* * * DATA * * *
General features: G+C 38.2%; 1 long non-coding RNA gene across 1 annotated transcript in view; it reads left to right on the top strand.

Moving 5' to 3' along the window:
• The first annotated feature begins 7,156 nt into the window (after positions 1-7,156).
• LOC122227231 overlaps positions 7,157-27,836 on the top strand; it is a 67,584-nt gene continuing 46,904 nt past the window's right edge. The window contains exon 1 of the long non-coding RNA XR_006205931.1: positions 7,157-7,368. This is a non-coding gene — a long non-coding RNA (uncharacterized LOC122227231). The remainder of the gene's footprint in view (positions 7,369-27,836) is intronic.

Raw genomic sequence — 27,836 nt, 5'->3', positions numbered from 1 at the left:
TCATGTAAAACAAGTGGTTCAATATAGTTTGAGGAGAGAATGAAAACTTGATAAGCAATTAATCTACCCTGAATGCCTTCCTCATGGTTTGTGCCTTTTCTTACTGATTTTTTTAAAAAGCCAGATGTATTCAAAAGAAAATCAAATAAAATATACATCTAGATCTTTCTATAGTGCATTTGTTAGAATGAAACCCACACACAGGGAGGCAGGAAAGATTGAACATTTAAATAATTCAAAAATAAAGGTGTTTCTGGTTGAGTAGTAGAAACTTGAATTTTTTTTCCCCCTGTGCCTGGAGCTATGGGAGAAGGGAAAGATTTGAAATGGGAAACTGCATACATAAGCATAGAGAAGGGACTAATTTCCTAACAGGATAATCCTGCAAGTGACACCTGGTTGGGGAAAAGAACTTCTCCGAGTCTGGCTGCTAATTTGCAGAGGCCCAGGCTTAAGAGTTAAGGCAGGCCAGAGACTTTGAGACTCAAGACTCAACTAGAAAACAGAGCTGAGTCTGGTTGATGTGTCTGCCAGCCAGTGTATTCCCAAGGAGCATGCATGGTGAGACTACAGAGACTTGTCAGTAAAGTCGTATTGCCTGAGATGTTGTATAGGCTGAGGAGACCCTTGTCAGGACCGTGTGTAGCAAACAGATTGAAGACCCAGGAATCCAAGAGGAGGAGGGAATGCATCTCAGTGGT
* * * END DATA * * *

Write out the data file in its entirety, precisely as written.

General features: G+C 38.2%; 1 long non-coding RNA gene across 1 annotated transcript in view; it reads left to right on the top strand.

Moving 5' to 3' along the window:
• The first annotated feature begins 7,156 nt into the window (after positions 1-7,156).
• LOC122227231 overlaps positions 7,157-27,836 on the top strand; it is a 67,584-nt gene continuing 46,904 nt past the window's right edge. The window contains exon 1 of the long non-coding RNA XR_006205931.1: positions 7,157-7,368. This is a non-coding gene — a long non-coding RNA (uncharacterized LOC122227231). The remainder of the gene's footprint in view (positions 7,369-27,836) is intronic.

Raw genomic sequence — 27,836 nt, 5'->3', positions numbered from 1 at the left:
TCATGTAAAACAAGTGGTTCAATATAGTTTGAGGAGAGAATGAAAACTTGATAAGCAATTAATCTACCCTGAATGCCTTCCTCATGGTTTGTGCCTTTTCTTACTGATTTTTTTAAAAAGCCAGATGTATTCAAAAGAAAATCAAATAAAATATACATCTAGATCTTTCTATAGTGCATTTGTTAGAATGAAACCCACACACAGGGAGGCAGGAAAGATTGAACATTTAAATAATTCAAAAATAAAGGTGTTTCTGGTTGAGTAGTAGAAACTTGAATTTTTTTTCCCCCTGTGCCTGGAGCTATGGGAGAAGGGAAAGATTTGAAATGGGAAACTGCATACATAAGCATAGAGAAGGGACTAATTTCCTAACAGGATAATCCTGCAAGTGACACCTGGTTGGGGAAAAGAACTTCTCCGAGTCTGGCTGCTAATTTGCAGAGGCCCAGGCTTAAGAGTTAAGGCAGGCCAGAGACTTTGAGACTCAAGACTCAACTAGAAAACAGAGCTGAGTCTGGTTGATGTGTCTGCCAGCCAGTGTATTCCCAAGGAGCATGCATGGTGAGACTACAGAGACTTGTCAGTAAAGTCGTATTGCCTGAGATGTTGTATAGGCTGAGGAGACCCTTGTCAGGACCGTGTGTAGCAAACAGATTGAAGACCCAGGAATCCAAGAGGAGGAGGGAATGCATCTCAGTGGT